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Satellite Industry Must Work With Wireless, Exec Says

By | October 19, 2007

      [10-19-07 – Satellite News] The future of mobile satellite services can be seen in the terrestrial wireless market, John Mattingly, president of Mobile Satellite Ventures told about 100 space industry executives during the Washington Space Business Roundtable luncheon Oct. 16.

      One of the main lessons learned as the satellite communications industry grew in the 1970s and 1980s was that the satellite network can only augment the terrestrial network, it cannot replace it, Mattingly said. MSS companies can only grow by working with terrestrial wireless companies.

      "All three [MSS companies] have business relationships with terrestrial wireless, and it’s not the classic satellite-only scenario,”he said. "There’s a whole new twist in the way the evolution takes place. If you look at how we’re valued by the stock market analysts, it’s not because we’re a great MSS company, it’s because our spectrum is valuable for eventual deployment of forth generation terrestrial networks.”

      Mattingly points to the early years of the satellite industry, when there were many more satellite operators in the field.

      "During the 1970s and 1980s, nine U.S. fixed satellite operators were competing with each other and the ever-evolving terrestrial wire line network deployment of long-haul fiber,” he said. Then all the companies had to redo their business after the terrestrial companies all switched to fiber-optic cable, creating a glut of excess capacity.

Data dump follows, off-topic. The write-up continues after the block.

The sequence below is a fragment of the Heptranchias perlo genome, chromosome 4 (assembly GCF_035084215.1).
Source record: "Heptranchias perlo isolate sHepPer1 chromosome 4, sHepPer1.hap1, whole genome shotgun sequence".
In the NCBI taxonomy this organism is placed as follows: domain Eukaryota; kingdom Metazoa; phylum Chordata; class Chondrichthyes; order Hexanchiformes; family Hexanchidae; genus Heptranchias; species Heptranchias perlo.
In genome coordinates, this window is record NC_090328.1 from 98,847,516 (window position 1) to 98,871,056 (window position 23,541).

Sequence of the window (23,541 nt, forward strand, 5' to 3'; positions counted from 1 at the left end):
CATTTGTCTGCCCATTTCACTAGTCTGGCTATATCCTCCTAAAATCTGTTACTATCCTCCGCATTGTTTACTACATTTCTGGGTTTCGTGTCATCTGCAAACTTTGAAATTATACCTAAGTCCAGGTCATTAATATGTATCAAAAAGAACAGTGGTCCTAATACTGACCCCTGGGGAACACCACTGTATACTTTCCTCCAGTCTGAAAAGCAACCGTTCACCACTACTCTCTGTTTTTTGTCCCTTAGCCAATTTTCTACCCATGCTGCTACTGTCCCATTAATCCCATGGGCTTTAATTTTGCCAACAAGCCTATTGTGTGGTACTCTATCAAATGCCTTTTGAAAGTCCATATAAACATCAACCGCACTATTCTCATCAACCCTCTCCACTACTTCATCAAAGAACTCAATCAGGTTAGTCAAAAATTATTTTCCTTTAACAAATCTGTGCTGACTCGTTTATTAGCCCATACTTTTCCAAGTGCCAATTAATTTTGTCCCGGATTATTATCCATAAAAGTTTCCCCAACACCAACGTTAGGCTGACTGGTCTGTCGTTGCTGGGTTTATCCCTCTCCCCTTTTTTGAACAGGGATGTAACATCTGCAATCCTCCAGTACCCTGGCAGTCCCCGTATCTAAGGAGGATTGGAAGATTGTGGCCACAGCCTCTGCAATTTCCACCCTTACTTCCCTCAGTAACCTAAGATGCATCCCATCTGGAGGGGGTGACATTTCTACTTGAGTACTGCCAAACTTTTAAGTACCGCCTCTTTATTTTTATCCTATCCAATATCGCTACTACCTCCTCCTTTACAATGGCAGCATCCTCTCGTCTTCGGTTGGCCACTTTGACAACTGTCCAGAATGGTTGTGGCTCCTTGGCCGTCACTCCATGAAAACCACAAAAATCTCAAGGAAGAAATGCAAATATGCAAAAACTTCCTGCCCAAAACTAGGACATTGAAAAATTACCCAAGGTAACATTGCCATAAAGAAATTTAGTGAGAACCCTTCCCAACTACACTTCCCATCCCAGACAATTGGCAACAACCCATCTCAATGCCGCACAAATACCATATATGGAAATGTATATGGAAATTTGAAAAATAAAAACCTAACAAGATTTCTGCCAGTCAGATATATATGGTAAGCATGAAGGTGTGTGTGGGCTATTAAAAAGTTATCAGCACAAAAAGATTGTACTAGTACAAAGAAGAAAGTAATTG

Mattingly took those lessons learned while working for American Satellite from 1982 to 1994 and has applied them to MSV, though the current period of growth is not comparable to the mid-90s, which he calls a “period of gross speculation and over exuberance in the satellite industry.”

      "I think that people who say this is just a repeat of 1995 — all these companies are building these networks just like 1995 are completely off,” Mattingly said. “This is not like Iridium and the others. The fact is it all comes down to financial discipline. I think what’s happening is as long as companies are on the right path they’ll get support. But you’re not going to be able to get way off track like you did in the 90s.”

      One of the biggest problems facing the satellite industry is recruiting new talent. Workers in this generation don’t have the "pizzazz" of the Apollo program to bring them into the space industry, Mattingly said. Plus, many workers who were involved in the satellite industry in the early 1990s were scared off by the boom-and-bust cycle.

      This generation "is a lot more focused on the latest gadget as opposed to space,”he said. "To compete for their attention as they become young adults and mature in their careers, you have to provide a solid career opportunity. You don’t get the automatic, ‘Wow, I’d really like to be there because it’s wonderful.’They’re saying, ‘It’s all corporate stuff, and yeah, it might be interesting, but I might like to work for Google.’”


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